UChicago professor helps illuminate lost lectures by French philosopher Foucault
More than 30 years ago, French philosopher Michel Foucault gave a landmark series of seven lectures at the Catholic University of Louvain in Belgium. In them, Foucault linked his early and late work—exploring the role of confession in the determination of truth and justice from the time of the Greeks forward to the 1970s.
While the lectures had been mythic among Foucault scholars, only a partial, poorly transcribed account had survived. Recently rediscovered, details of the lectures have been published in a new book co-edited by Prof. Bernard E. Harcourt.
“These 1981 lectures form a crucial link between Foucault’s earlier work on surveillance in society, the prison and neoliberal governmentality during the 1970s, and his later work on subjectivity and the care of the self in the 1980s,” said Harcourt, co-editor of Mal faire, dire vrai: La fonction de l’aveu en justice [Wrong-Doing, Truth-Telling: The Function of Avowal in Justice], which Louvain and the University of Chicago Press recently released in French.
“A lot of people still cling to the idea that there was a fundamental transition in his interests, but one can identify all his later themes much earlier on, as illustrated by the continuity revealed in these lectures,” added Harcourt, chair and professor of Political Science and the Julius Kreeger Professor of Law and Criminology.
Foucault particularly delved into how the process of confession affects the way we think about ourselves, and who we are, according to Arnold Davidson, renowned Foucault scholar and the Robert O. Anderson Distinguished Service Professor. The lectures address the issue of legal confession through the more general notion of avowal, which includes all of the ways in which someone might recognize their own wrongdoing.
“In this lecture course, [Foucault] for the first time writes a history of avowal from the standpoint of penal practices, opening up a new perspective that allows us to see the interactions among relations of power, confession and what he calls ‘technologies of the self,’” said Davidson. “This book thus links together Foucault’s history of the prison and of techniques of control with his later interest in practices of the self and its transformations.”
Harcourt annotated and edited the volume with Fabienne Brion, professor at the School of Law and Criminology at Louvain, who recovered the lectures. Six of the seven lectures were found on audio-visual recordings—the only known visual recordings of Foucault lecturing.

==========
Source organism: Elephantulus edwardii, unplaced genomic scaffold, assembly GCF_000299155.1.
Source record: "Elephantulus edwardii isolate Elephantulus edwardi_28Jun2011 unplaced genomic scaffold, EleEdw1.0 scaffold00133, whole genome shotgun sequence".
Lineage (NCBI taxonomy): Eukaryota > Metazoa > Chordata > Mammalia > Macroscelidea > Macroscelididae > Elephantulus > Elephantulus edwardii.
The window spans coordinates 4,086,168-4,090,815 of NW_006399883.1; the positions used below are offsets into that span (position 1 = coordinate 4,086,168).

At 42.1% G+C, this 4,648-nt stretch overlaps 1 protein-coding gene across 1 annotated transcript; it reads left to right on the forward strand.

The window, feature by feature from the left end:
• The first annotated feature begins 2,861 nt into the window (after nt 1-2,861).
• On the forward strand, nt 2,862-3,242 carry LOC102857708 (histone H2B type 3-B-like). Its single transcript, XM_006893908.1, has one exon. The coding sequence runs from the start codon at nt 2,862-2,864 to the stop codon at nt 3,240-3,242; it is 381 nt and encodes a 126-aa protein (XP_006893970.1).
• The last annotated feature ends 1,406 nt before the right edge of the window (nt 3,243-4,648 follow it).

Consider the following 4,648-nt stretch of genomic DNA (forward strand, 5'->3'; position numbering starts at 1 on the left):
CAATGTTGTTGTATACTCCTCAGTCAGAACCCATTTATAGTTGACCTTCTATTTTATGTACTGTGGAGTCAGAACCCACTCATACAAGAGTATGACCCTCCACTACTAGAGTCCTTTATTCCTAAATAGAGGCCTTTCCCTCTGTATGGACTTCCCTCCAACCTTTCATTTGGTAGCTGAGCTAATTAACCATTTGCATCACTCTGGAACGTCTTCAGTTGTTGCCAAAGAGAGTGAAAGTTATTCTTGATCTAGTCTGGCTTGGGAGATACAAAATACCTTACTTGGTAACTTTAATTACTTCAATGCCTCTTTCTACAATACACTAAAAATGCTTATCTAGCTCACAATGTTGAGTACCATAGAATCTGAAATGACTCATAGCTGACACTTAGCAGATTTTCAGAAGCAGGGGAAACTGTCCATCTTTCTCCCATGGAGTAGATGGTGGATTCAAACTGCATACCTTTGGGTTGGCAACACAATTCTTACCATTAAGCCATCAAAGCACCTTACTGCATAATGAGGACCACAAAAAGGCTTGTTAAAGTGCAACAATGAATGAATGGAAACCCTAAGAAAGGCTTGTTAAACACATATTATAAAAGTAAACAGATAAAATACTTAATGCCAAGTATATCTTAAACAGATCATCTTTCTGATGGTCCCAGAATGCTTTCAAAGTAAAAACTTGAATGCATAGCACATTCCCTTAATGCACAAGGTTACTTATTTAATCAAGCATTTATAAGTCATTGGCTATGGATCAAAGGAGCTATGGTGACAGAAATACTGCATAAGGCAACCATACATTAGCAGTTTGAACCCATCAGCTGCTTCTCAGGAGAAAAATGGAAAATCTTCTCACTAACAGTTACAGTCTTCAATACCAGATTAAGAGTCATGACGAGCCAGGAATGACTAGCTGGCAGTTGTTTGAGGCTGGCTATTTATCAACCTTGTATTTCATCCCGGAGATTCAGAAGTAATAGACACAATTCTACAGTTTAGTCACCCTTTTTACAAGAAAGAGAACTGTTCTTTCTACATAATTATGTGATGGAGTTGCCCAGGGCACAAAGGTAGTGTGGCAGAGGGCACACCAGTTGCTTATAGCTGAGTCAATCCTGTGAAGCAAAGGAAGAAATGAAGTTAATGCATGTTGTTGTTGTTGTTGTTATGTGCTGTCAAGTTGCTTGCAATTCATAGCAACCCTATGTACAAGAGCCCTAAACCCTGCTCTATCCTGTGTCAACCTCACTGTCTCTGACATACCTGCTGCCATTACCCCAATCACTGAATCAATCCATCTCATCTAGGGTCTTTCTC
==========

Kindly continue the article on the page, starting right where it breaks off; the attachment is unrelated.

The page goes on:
“I would like to place this analysis of penal avowal in the broader history of what could be called ’technologies of the subject,’” Foucault lectured at Louvain. “I mean the techniques through which the individual is brought, either by himself or with the help of the direction of another, to transform himself and to modify his relationship to himself.”
“The reason why modern legal codes and penal institutions were in need of avowal throughout the 19th and 20th centuries is easily surmised,” Foucault stated later. “Alongside all the ease and conveniences it offered to the inquiry, which should not be neglected, avowal by the guilty party became fundamental to the system.”
“It is true that avowal resolves all uncertainties and complements any missing knowledge...But it serves as well, and perhaps above all, to bolster the punitive system and the penal system in general. It plays an important role for jurisdiction—the fact of pronouncing the sentence—to be fully effective.”
François Ewald, Foucault’s longtime assistant and now a professor at the Conservatoire National des Arts et Métiers in France, said it is not surprising that the Louvain lectures were so insightful.
“Very often, Foucault gave the most stimulating and beautiful lectures when he was not in France,” said Ewald, who attended the lectures with Foucault, who died in 1984. “Often, the first expression of his new ideas was given at the Collège de France, but afterwards, he would take the material abroad, and the expression of his ideas would become more pure.
“He found speaking at the Collège de France more difficult. He was interested in discovering new publics. He felt freer. And he was a little different in each setting. For example, a Japanese Foucault was especially interesting, with a very specific expression of his work,” Ewald said, adding that when Foucault was young, he taught in Germany, Sweden, Poland and Africa.
The University of Chicago Press will release the English edition of the book at the end of 2013, with Stephen W. Sawyer, PhD’08, a history professor at the American University of Paris, providing the translation. Harcourt is also editing Foucault’s 1973 lectures at the Collège de France, La société punitive [The Punitive Society], for the forthcoming French edition at Gallimard/Le Seuil. They should be released, first in French, at the end of 2013.
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